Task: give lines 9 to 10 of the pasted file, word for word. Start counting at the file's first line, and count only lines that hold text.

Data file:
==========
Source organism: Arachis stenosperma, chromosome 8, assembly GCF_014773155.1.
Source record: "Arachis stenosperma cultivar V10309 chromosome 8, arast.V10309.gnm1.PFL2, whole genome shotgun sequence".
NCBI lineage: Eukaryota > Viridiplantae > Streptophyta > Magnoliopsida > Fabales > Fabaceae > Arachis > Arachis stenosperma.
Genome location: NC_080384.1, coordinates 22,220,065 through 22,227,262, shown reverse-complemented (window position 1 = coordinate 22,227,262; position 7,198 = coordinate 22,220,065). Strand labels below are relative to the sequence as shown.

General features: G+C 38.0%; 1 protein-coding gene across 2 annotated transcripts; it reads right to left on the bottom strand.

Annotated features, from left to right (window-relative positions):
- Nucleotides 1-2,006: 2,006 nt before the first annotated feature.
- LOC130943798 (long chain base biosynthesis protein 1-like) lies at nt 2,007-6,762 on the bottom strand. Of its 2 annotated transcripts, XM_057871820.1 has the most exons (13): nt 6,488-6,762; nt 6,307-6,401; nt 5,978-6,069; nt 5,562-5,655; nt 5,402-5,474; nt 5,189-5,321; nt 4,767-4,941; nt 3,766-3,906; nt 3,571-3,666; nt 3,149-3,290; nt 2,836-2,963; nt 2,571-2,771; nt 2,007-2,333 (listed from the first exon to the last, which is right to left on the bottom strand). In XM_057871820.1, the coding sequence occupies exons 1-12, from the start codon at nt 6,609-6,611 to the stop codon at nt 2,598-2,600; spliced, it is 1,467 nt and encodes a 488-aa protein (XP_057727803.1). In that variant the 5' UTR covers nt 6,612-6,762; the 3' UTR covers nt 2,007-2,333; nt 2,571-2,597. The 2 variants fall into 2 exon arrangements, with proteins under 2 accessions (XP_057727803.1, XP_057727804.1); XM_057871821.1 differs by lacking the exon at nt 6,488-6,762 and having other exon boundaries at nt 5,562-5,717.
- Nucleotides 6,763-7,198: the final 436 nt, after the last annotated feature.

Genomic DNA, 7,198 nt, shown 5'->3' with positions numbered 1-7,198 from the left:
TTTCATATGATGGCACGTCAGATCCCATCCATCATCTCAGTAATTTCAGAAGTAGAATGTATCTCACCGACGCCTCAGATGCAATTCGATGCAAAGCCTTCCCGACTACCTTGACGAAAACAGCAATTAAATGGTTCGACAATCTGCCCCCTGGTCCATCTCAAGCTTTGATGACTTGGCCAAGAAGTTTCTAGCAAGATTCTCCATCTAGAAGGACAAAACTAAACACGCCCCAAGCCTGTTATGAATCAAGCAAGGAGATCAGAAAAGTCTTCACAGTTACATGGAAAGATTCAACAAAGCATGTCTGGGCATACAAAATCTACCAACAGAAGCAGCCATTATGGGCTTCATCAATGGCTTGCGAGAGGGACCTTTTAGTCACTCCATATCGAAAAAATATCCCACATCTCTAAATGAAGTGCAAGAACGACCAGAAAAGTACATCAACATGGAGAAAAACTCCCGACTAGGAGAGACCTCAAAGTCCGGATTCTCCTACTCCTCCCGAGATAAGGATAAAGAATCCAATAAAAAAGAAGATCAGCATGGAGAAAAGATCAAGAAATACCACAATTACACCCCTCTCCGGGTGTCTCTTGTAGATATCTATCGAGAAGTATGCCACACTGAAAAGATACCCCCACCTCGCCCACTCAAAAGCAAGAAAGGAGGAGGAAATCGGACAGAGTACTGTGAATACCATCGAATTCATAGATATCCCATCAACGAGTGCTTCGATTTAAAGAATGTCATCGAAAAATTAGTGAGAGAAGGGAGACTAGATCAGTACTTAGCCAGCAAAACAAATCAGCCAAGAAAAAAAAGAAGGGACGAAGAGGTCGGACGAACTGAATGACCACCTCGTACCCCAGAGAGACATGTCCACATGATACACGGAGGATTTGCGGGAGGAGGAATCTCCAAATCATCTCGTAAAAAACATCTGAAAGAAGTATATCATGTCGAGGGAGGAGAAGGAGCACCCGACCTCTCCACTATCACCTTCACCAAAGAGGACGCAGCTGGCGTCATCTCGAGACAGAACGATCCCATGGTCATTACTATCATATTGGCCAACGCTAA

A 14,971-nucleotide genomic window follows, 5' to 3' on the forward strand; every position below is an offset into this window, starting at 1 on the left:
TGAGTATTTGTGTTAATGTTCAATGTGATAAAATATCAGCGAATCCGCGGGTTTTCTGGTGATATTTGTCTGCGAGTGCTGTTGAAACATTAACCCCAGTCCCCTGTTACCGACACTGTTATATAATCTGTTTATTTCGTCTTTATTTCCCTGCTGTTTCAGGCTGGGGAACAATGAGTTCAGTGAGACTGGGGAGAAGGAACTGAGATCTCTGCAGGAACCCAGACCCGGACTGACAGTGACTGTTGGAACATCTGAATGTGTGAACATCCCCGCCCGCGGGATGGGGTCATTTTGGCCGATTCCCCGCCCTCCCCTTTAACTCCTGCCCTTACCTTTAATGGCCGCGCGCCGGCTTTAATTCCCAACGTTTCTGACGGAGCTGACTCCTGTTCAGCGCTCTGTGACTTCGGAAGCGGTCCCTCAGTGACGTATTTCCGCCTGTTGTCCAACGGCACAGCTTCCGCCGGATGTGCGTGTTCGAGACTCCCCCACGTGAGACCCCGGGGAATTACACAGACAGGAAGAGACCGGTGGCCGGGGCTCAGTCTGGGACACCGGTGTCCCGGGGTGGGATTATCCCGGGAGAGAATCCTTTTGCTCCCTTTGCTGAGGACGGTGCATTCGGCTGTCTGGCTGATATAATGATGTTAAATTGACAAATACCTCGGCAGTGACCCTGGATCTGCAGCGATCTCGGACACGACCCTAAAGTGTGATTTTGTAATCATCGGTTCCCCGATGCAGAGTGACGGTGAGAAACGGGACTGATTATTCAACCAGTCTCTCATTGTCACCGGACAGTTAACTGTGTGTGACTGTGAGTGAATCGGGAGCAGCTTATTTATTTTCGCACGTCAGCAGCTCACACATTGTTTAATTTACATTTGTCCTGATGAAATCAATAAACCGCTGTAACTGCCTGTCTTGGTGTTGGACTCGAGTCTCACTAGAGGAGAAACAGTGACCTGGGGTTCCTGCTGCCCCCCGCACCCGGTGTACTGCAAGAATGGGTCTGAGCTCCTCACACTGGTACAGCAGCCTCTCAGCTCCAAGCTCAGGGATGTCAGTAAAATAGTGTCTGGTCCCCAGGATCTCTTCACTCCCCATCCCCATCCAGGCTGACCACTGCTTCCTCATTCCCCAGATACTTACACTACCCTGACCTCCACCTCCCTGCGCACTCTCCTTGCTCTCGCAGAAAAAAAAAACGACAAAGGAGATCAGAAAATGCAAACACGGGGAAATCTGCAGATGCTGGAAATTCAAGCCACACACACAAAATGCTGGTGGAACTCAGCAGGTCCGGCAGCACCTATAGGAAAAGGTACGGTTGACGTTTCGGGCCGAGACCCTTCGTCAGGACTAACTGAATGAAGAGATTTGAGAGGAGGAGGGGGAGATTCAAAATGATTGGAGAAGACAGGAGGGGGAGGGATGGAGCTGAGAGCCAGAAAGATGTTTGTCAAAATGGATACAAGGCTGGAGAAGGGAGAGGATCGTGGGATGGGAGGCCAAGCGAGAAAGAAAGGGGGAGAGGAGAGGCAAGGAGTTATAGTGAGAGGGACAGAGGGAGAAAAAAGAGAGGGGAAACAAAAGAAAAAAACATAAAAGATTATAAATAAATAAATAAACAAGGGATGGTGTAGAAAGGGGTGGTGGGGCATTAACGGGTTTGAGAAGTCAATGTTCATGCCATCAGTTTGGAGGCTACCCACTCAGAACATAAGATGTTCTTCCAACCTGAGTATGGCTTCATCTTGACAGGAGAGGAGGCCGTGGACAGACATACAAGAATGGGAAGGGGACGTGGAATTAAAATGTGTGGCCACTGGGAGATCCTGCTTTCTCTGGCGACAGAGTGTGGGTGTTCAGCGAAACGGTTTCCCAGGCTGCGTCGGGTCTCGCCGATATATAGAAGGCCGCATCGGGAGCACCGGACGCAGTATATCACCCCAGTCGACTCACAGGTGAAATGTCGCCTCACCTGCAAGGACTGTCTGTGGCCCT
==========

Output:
- Nucleotides 6,763-7,198: the final 436 nt, after the last annotated feature.

Genomic DNA, 7,198 nt, shown 5'->3' with positions numbered 1-7,198 from the left: